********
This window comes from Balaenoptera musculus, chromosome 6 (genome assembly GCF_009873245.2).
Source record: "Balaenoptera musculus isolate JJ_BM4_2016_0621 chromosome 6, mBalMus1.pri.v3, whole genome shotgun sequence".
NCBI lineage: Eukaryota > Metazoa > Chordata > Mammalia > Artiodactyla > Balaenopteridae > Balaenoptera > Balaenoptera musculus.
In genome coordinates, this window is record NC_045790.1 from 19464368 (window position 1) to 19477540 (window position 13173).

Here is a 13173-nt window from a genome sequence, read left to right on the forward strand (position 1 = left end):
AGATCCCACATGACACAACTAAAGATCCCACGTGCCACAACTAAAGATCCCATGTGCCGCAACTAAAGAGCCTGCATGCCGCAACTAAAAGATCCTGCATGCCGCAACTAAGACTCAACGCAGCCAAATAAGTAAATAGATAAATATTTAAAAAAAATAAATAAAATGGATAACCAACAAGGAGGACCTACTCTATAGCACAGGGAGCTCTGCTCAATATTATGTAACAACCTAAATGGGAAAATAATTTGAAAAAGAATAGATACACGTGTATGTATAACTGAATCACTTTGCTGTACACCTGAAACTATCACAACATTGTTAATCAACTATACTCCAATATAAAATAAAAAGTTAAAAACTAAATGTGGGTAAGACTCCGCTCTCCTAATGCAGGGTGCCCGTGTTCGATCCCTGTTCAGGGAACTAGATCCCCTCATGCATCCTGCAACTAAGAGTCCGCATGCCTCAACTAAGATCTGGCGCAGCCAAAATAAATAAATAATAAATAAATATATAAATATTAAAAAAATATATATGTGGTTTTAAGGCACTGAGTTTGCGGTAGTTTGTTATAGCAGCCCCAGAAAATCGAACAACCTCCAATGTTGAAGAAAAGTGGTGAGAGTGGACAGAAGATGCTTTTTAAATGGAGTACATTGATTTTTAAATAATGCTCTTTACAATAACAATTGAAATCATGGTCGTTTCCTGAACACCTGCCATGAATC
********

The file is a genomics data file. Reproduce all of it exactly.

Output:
This window comes from Balaenoptera musculus, chromosome 6 (genome assembly GCF_009873245.2).
Source record: "Balaenoptera musculus isolate JJ_BM4_2016_0621 chromosome 6, mBalMus1.pri.v3, whole genome shotgun sequence".
NCBI lineage: Eukaryota > Metazoa > Chordata > Mammalia > Artiodactyla > Balaenopteridae > Balaenoptera > Balaenoptera musculus.
In genome coordinates, this window is record NC_045790.1 from 19464368 (window position 1) to 19477540 (window position 13173).

Here is a 13173-nt window from a genome sequence, read left to right on the forward strand (position 1 = left end):
AGATCCCACATGACACAACTAAAGATCCCACGTGCCACAACTAAAGATCCCATGTGCCGCAACTAAAGAGCCTGCATGCCGCAACTAAAAGATCCTGCATGCCGCAACTAAGACTCAACGCAGCCAAATAAGTAAATAGATAAATATTTAAAAAAAATAAATAAAATGGATAACCAACAAGGAGGACCTACTCTATAGCACAGGGAGCTCTGCTCAATATTATGTAACAACCTAAATGGGAAAATAATTTGAAAAAGAATAGATACACGTGTATGTATAACTGAATCACTTTGCTGTACACCTGAAACTATCACAACATTGTTAATCAACTATACTCCAATATAAAATAAAAAGTTAAAAACTAAATGTGGGTAAGACTCCGCTCTCCTAATGCAGGGTGCCCGTGTTCGATCCCTGTTCAGGGAACTAGATCCCCTCATGCATCCTGCAACTAAGAGTCCGCATGCCTCAACTAAGATCTGGCGCAGCCAAAATAAATAAATAATAAATAAATATATAAATATTAAAAAAATATATATGTGGTTTTAAGGCACTGAGTTTGCGGTAGTTTGTTATAGCAGCCCCAGAAAATCGAACAACCTCCAATGTTGAAGAAAAGTGGTGAGAGTGGACAGAAGATGCTTTTTAAATGGAGTACATTGATTTTTAAATAATGCTCTTTACAATAACAATTGAAATCATGGTCGTTTCCTGAACACCTGCCATGAATC